“It is only ideas gained from walking that have any worth.” ~ Friedrich Nietzsche
The ‘Real Feel’ is 38 degrees. The sun is nowhere to be seen, and the wind seems to be whipping in to lower that real feel to freezing. Brr. Still, there is nothing like fresh air. Bundled up, we can get out almost any day, except for when it’s raining — that changes everything. If you want to eat less, drink less, worry less, feel less sad, feel less angry, feel happier, and feel more positive, put on your hat, gloves, scarf, and coat, lace up your shoes, and get outside. If you have a building where you can walk inside, choose that when it’s not walking weather outside. The point is we need to walk when we are able. And Nietzsche’s words are exactly right — worthwhile ideas are gained while we’re walking.
If I have a problem and I’m trying to come up with a solution, I go for a walk. I don’t know why it helps, but I am convinced it makes a difference. Fresh air seems to equal fresh thinking. Is it my imagination? No, it isn’t. If you aren’t taking time to take a walk, you are missing out on a free, no-calorie way to benefit your body and your mind.
While I’d like to really push fresh air as the piece that makes such a difference, it seems that for creativity it’s simply about getting up from the chair and moving. Studies (Stanford) have shown that whether participants walked inside on a treadmill or outside, their creativity was positively impacted. Did you have a great Thanksgiving dinner? Chances are with all of the sitting you might have done on Thursday, your body is ready to get up and move. Not only does walking (30 minutes a day is great) improve creativity — important for painters, musicians, writers, and other creative types — but it also helps us to be better workers. Try having a meeting while you are walking and talking with coworkers. Studies have proven that fewer distractions and the movement that gets the blood flowing make for a great combination to for more meaningful relationships and productivity.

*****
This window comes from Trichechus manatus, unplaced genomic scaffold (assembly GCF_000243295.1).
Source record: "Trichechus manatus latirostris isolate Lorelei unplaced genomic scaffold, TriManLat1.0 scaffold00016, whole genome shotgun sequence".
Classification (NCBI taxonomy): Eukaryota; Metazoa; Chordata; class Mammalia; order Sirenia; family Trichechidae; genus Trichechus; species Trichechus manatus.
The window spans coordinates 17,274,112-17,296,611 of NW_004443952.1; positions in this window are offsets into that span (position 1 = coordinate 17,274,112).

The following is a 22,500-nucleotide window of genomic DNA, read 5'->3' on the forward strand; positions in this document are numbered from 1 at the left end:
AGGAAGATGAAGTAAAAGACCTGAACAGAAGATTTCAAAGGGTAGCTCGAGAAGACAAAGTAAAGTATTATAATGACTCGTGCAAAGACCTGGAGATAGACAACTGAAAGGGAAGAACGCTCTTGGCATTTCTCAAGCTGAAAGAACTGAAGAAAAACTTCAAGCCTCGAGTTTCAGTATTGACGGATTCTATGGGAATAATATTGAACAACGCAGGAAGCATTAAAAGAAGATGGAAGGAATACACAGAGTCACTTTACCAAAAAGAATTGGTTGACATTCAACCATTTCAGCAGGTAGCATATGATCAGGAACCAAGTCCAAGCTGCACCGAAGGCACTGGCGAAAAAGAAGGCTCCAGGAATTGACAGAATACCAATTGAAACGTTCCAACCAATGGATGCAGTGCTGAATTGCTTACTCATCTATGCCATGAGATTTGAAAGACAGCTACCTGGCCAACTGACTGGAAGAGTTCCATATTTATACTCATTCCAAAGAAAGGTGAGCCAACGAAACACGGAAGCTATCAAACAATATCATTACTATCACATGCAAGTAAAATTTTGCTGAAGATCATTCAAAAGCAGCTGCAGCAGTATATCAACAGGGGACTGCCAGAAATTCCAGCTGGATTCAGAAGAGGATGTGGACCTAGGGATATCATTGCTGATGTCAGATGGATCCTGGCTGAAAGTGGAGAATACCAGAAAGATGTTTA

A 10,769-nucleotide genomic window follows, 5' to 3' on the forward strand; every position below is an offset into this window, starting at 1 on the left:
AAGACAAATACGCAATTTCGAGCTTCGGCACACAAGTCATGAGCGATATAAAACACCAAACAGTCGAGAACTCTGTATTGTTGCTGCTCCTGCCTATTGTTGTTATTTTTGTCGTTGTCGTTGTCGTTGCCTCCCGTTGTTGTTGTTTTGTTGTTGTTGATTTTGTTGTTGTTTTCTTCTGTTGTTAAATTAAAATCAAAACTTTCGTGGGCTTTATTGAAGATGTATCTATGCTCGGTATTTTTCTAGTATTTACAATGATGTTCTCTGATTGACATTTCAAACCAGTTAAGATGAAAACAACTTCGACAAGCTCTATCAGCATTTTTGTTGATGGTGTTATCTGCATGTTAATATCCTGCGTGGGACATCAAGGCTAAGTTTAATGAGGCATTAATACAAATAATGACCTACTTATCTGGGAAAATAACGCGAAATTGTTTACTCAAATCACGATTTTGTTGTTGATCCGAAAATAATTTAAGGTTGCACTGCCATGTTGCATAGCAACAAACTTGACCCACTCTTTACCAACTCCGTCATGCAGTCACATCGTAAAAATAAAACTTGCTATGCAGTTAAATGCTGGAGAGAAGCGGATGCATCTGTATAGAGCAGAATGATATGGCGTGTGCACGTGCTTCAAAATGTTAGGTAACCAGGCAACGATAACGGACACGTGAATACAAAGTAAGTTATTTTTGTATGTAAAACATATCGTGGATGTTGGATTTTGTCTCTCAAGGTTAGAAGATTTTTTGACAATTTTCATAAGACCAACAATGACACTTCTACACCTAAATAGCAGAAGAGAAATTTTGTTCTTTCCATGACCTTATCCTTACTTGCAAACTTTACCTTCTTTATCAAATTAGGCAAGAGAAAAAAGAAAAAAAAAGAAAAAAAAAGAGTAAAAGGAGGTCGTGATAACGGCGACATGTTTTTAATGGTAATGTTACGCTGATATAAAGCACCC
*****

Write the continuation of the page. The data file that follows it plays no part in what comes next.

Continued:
According to the Mayo Clinic, walking helps a person to:
If we are going to walk, we might as well do it correctly. According to the experts at Prevention, “start by rolling your shoulders, relaxing them away from the ears, keep your chin and chest up and abdominals tight. Walk with a natural stride, rolling from heel to toe, with arms bent and swinging at your sides.”
Walking might not seem to be a very meaningful idea for a column, but what walking has done for me is incredibly meaningful. When I was a young girl, I’d take off into the woods behind our house and walk up the hill on the other side and stand in this wide-open field imagining answers to all of my problems. Living on my own as a young woman, I would take to the streets of my East Nashville neighborhood and walk away my worries. Today, I walk almost daily in hopes of keeping my bones strong and my mind clear. I sometimes send text messages to myself as ideas pop into my head because I’ve learned that they will pop right out of my head just as quickly.
Do a little research, and you’ll see that Apple’s Steve Jobs, author Charles Dickens, and composer Ludwig van Beethoven all used the simple act of walking to think more clearly and creatively. If it worked for them, it can work for you and for me. An invention or a work of art just might be waiting for you to take a walk!